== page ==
Russia's killer Lancet drone runs on US AI.

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When the Ukrainians disassembled the Russian weapons, they found them full of Western electronics, mostly American.

This applies to Russia's highly successful Lancet kamikaze drone, also known as a loitering munition. In the Lancet-3, a key component of its alleged artificial intelligence (AI) capability is an advanced development module called the Jetson TX2, developed by American chipmaker Nvidia.

Nvidia describes the Jetson TX-2 as “the fastest, most powerful embedded AI computing device ever. This 7.5-watt supercomputer on a module brings true AI computing to the edge. It's NVIDIA Pascalâ„¢ -The family is built around the GPU and is packed with 8GB of memory and 59.7GB/s of memory bandwidth, featuring a variety of standard hardware interfaces that make it easy to integrate into a wide range of products and form factors. .

(GPU stands for Graphical Processing Unit. NVIDIA Pascal is a microarchitecture implemented on its GPUs.)

Nvidia has already moved on to a new module called Jetson Xavier NX, which is a much more powerful AI module. Nevertheless, the Jetson TX-2 is available and will be around until 2028, according to Nvidia.

Nvidia's AI modules are based on highly advanced manufacturing techniques. The main AI integrated circuit is made in Taiwan but the entire Jetson TX-2 module is assembled at BYD Huizhou in China, with another source at Foxconn in Taoyuan, Taiwan.

The module consists of several integrated circuits and looks like this:

Nvidia's TX-2 module

Some of the other components of the TX-2 module come from different places, including China and South Korea. Other American and European products appear in the Lancet series and Iran's drones.

A particularly important component is the U-Blox Lea-m8s-0-10 GPS navigation system. The device can receive navigation signals from the US GPS system, Europe's Galileo GPS, Russia's Glonass and China's Beidou.

Many cell phones can do this as well (though usually not Galileo). What makes the U-Blox special, according to experts with experience dealing with the Lancet, is that it is jam and spoof resistant, meaning the GPS lock that guides the weapon is difficult to break. U-Blox is made in Switzerland.

It should be noted that Nvidia and U-Blox have not broken any laws by selling these products. The chips go into the distribution system where they are sold to end users. From there they wind up in Russia or China or Iran.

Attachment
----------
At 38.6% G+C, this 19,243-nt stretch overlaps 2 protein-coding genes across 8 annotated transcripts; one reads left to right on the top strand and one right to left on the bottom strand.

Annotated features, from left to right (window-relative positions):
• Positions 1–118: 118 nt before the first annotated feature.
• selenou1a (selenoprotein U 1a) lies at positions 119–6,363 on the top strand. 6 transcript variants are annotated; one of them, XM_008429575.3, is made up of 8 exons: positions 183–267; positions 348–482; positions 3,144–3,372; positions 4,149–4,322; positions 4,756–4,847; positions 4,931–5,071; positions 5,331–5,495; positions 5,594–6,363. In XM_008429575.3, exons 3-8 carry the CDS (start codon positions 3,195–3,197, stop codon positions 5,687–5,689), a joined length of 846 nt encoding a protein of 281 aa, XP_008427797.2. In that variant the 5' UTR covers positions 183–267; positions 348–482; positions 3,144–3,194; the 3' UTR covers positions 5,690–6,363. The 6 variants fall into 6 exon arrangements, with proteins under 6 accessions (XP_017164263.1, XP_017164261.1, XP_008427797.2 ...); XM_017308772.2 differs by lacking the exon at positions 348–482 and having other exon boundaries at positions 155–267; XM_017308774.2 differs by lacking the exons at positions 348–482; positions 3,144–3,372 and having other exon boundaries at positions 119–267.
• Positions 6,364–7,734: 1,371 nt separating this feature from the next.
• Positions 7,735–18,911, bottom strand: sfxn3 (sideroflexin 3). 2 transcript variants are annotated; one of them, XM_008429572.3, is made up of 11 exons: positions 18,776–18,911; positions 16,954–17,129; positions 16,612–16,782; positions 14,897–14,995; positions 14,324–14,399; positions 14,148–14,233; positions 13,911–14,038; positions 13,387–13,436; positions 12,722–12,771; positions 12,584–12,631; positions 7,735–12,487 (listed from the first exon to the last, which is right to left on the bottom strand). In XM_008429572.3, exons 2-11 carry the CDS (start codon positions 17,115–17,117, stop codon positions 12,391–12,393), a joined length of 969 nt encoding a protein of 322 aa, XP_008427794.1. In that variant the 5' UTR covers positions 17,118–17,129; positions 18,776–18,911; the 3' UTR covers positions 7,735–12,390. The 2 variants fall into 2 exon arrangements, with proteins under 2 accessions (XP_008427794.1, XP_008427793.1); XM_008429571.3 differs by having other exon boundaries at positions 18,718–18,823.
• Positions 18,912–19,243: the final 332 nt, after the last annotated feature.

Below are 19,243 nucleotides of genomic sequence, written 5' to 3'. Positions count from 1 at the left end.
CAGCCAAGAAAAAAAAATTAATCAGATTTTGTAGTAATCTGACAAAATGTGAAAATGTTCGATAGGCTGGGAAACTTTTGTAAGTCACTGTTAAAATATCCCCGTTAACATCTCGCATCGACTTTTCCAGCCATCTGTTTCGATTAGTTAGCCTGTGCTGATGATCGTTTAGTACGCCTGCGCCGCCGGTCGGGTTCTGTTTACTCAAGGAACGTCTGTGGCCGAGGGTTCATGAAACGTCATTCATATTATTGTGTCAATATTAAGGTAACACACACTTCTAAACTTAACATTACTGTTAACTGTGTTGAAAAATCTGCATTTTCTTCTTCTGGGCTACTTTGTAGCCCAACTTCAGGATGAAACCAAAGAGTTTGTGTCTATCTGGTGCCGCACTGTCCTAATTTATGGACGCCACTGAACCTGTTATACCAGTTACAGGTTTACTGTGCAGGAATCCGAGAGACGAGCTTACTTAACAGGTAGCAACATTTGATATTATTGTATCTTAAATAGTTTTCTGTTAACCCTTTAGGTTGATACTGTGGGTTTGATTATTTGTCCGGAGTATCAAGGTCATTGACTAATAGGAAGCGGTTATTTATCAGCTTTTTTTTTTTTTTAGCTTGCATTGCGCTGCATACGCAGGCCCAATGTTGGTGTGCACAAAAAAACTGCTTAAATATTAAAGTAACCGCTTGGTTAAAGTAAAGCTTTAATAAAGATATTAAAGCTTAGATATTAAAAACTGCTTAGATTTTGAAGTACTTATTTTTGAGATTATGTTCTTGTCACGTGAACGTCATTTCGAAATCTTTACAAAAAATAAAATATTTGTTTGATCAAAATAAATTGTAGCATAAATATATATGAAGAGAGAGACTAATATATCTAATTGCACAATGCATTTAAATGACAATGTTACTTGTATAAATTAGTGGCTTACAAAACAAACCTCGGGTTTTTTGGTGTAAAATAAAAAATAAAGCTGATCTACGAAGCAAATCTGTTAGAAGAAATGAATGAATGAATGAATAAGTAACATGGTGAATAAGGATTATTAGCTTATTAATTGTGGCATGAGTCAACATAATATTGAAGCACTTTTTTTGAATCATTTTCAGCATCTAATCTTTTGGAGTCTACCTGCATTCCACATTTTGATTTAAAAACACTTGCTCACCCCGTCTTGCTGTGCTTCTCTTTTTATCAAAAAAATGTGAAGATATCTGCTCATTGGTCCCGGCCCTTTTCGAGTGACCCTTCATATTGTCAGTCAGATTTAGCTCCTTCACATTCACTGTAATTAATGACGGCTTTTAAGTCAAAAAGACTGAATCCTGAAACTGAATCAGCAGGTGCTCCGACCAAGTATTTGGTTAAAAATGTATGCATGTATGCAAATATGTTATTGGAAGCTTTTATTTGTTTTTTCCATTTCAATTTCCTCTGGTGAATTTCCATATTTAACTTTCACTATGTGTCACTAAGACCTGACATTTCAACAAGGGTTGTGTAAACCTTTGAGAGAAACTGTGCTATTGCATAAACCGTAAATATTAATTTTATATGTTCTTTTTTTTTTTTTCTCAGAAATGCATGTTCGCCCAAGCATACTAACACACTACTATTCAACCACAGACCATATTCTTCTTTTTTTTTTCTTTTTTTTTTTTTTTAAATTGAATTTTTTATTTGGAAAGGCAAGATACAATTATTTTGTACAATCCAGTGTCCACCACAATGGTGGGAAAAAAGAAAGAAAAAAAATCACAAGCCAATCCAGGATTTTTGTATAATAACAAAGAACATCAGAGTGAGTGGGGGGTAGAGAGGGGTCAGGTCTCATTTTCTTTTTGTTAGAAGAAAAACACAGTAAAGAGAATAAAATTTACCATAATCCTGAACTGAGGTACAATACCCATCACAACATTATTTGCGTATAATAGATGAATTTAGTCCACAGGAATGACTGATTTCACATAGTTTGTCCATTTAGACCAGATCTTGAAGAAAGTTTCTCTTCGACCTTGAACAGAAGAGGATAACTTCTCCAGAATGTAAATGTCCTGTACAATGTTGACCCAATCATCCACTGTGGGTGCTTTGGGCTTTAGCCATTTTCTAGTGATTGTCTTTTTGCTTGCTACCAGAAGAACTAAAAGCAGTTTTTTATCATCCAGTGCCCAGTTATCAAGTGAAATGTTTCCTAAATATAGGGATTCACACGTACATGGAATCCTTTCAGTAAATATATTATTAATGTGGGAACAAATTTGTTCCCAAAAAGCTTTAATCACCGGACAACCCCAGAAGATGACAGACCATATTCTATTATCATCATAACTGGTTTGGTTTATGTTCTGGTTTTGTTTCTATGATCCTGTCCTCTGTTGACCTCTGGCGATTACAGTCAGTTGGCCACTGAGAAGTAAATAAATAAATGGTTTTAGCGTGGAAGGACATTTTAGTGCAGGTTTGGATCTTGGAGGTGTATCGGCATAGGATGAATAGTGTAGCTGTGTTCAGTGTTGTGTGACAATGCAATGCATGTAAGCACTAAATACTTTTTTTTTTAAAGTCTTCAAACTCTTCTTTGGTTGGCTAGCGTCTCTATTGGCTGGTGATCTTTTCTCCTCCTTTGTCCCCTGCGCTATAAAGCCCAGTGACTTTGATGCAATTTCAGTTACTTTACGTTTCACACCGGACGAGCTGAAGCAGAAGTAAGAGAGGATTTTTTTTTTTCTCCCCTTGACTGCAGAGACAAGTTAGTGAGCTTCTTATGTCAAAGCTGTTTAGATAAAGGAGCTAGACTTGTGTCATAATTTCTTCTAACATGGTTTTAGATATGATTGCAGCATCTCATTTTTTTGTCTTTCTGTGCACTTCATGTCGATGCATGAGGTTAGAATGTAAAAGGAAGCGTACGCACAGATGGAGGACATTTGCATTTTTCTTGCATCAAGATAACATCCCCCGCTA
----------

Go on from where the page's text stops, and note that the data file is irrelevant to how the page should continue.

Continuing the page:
Washington has tried to crack down on the spread of AI chips in China, but that has effectively meant urging companies not to transfer manufacturing information to China or transfer sensitive AI software.

However, there is little evidence to show that Washington has been able to control the loss of critical components such as the Jetson TX-2. If drastic action is not taken, the Russians, Chinese and Iranians will continue to be able to use advanced AI modules for military and commercial applications.

One reason for this is that the manufacturing of AI products is largely offshored from the United States. This means that high-level cooperation is essential.

It also means that the U.S. is at great risk if AI chip production, especially in Taiwan, is disrupted by war, a blockade or simply a natural disaster. (Taiwan is prone to earthquakes.)

Efforts are now underway to build a new advanced chip foundry in the US, which will be a real help in the future. Even so, it will be years before it actually comes online and Taiwan will continue to prepare for American companies because TSMC and other Taiwanese companies are competitive and highly capable.

For political reasons, the Biden administration is not eager to take advantage of American chip companies. The CHIPS Act, with the U.S. providing massive subsidies, is supposed to help reestablish American manufacturing.

Joe Biden wants more chip production in the US. Image: Twitter (X) screen grab

This in itself is a good thing, but it is not related to the spread of AI electronics abroad, especially in China. Unfortunately, the regulatory apparatus in the United States, especially when it comes to DEI (Diversity, Equity and Inclusion), has hindered the rapid use of CHIPS Act funds.

Russia does not have a DEI problem, although it lacks private investment for its chip industry. Indeed, in the big picture, Russia's Achilles heel is its lack of microelectronics manufacturing infrastructure. This happened because Russia was not part of the Western microelectronics revolution.

During the Soviet era, Russia either tried to manufacture its electronics in closed cities like Zelenograd or it offloaded some manufacturing to Eastern Europe, particularly the German Democratic Republic (GDR) aka East Germany.

Like Russia, East Germans and others in the Warsaw Pact were largely isolated from developments in the United States.

In the future, Washington will have to find effective ways to control AI technology or face the consequences. Bradleys and Abrams knocked out by Russia's Lancets in Ukraine represent a real military problem that desperately needs attention.

Stephen Bryan served as Staff Director of the Near East Subcommittee of the US Senate Foreign Relations Committee and Deputy Under Secretary for Defense Policy.

This The article was first published on its Weapons and Tactics substack and is republished with permission.

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